March 4, 2016
In II Timothy 3:11-13, Paul writes the following:
Persecutions, afflictions, which came unto me at Antioch, at Iconium, at Lystra; what persecutions I endured: but out of them all the Lord delivered me. Yea, and all that will live godly in Christ Jesus shall suffer persecution. But evil men and seducers shall wax worse and worse, deceiving, and being deceived.
Again, he writes in Romans 8:35-39:
Who shall separate us from the love of Christ? shall tribulation, or distress, or persecution, or famine, or nakedness, or peril, or sword? As it is written, For thy sake we are killed all the day long; we are accounted as sheep for the slaughter. Nay, in all these things we are more than conquerors through him that loved us. For I am persuaded, that neither death, nor life, nor angels, nor principalities, nor powers, nor things present, nor things to come, Nor height, nor depth, nor any other creature, shall be able to separate us from the love of God, which is in Christ Jesus our Lord.
And again in II Corinthians 12:10:
Therefore, I take pleasure in infirmities, in reproaches, in necessities, in persecutions, in distresses for Christ's sake: for when I am weak, then am I strong.
In our pushbutton society today, the very thought of being beaten and injured for the sake of our testimony of Christ Jesus is repugnant to most. To borrow an old phrase from a TV commercial of decades ago and twist it a bit, a whole lot of people today “would rather switch than fight.” For those, however, who do suffer tribulation, persecution and opposition because of the Gospel, there is no real thought about what they are experiencing.
When our family first moved to Barrow in the 1950’s, I became the subject of a “trial by fire” to see what I was made of. Our family represented change in the community – change from centuries of tradition in the native culture and many decades of religious tradition dating back into the late 1800’s. As a teenager I was a likely target from the young men in the community who took delight in catching me on the way to school or just walking the streets. They would throw rocks at me, spit on me, curse me and do whatever they could to torment me.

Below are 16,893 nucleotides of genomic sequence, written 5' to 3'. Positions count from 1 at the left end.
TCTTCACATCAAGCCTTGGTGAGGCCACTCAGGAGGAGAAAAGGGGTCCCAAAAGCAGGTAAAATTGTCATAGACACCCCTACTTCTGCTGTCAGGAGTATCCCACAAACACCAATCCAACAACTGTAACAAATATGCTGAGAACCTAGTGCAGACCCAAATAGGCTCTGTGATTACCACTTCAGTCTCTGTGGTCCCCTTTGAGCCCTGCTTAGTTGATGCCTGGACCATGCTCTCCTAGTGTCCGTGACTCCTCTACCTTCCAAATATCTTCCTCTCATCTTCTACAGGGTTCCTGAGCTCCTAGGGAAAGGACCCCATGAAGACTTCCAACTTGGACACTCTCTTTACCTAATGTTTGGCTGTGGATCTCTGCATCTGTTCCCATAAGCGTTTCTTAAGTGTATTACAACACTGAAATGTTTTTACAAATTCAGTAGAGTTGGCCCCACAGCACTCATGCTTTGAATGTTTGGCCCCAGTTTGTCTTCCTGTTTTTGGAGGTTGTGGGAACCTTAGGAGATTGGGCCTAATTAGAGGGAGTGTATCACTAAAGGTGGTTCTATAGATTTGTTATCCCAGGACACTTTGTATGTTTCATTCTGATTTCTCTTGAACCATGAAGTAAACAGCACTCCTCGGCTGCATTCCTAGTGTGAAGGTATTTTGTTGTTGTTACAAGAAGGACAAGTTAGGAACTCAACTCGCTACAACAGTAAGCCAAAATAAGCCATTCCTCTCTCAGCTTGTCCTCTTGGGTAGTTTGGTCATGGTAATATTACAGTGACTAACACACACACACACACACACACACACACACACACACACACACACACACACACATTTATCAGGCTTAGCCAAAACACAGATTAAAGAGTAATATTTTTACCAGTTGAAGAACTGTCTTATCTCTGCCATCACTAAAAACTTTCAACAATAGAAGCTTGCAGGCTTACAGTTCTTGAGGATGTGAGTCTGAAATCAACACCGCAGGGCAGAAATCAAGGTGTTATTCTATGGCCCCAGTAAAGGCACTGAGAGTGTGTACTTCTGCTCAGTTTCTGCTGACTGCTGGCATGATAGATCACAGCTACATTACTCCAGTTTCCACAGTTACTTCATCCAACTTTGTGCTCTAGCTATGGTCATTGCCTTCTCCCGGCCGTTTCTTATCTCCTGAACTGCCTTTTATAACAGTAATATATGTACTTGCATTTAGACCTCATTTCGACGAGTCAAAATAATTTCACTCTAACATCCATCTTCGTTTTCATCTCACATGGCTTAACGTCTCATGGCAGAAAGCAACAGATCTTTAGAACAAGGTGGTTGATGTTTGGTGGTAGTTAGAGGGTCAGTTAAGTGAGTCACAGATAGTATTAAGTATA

One day on the way home from school, a pair of young men in their twenties followed me, kicking me in the rear, cursing me and picking up rocks to throw at me. Something snapped for me. I slowed down until the oldest of the two men was in striking distance, spun on my heel and landed a haymaker on his chin. At 15 years of age, I weighed a very solid 220 pounds. That one blow flattened my tormentor on the ground. It so frightened me (I had NEVER hit anyone in my life to that time) that I ran home. But it was the end of the torment. Whatever was happening, I had passed the test. Both of those young men later became good friends – one of whom is still alive today and with whom I have talked recently. Both of them later accepted Jesus Christ.
Now that’s a strange way to being today’s Coffee Break. The point I’m making is that when you represent radical change to the way of thinking, the traditions of the past, and – in this case – rebellion from those who DO NOT WANT to hear about the Lord Jesus Christ because of what they think it will cost them in terms of change, you become the target of persecution and opposition.
Rosa Frankson was exactly that to Point Hope. The fact that she was being beaten and abused because of her testimony and her relationship with the Lord had no effect whatever. When asked she would respond, “They just don’t know Jesus.”
Dad was standing at the door when she came in, her clothes torn, her nose bloodied and showing rapidly developing bruises. When he saw her condition and learned what had happened, it stirred him to anger. Dad never once engaged in a physical fight with anyone, and he never lost his cool (except perhaps when he paddled the britches of the boy who had flattened my brother on the ground with a rock to the head). When he was stirred, however, look out! He knew and had learned how to exercise authority in moments of crisis.